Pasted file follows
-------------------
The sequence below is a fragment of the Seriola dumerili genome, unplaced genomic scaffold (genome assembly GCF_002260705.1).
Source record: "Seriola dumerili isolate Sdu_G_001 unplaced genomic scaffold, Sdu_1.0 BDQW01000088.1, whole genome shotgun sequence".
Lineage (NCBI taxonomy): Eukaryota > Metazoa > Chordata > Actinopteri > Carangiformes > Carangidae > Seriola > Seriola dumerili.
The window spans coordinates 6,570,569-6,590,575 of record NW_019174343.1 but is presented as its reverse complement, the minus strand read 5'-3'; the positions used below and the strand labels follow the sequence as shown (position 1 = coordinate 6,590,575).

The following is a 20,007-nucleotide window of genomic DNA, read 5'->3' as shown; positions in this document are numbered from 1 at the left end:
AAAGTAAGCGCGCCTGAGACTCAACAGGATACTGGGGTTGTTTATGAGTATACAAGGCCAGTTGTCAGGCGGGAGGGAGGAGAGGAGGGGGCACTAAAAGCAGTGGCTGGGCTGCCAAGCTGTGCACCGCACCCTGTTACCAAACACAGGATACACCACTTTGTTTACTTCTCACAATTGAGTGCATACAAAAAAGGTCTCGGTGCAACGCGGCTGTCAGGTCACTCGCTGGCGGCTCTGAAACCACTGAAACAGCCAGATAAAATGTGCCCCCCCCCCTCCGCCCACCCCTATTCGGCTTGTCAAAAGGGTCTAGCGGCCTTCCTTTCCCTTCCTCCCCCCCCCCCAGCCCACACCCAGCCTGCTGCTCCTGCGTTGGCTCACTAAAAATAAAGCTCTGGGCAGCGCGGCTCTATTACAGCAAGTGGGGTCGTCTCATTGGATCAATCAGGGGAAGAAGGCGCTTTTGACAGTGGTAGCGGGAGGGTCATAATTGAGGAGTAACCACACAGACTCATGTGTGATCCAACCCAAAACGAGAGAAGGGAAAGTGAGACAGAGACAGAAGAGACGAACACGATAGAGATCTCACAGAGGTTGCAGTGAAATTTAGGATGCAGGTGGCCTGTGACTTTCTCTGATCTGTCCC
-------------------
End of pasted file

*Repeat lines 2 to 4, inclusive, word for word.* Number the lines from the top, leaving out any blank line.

Source record: "Seriola dumerili isolate Sdu_G_001 unplaced genomic scaffold, Sdu_1.0 BDQW01000088.1, whole genome shotgun sequence".
Lineage (NCBI taxonomy): Eukaryota > Metazoa > Chordata > Actinopteri > Carangiformes > Carangidae > Seriola > Seriola dumerili.
The window spans coordinates 6,570,569-6,590,575 of record NW_019174343.1 but is presented as its reverse complement, the minus strand read 5'-3'; the positions used below and the strand labels follow the sequence as shown (position 1 = coordinate 6,590,575).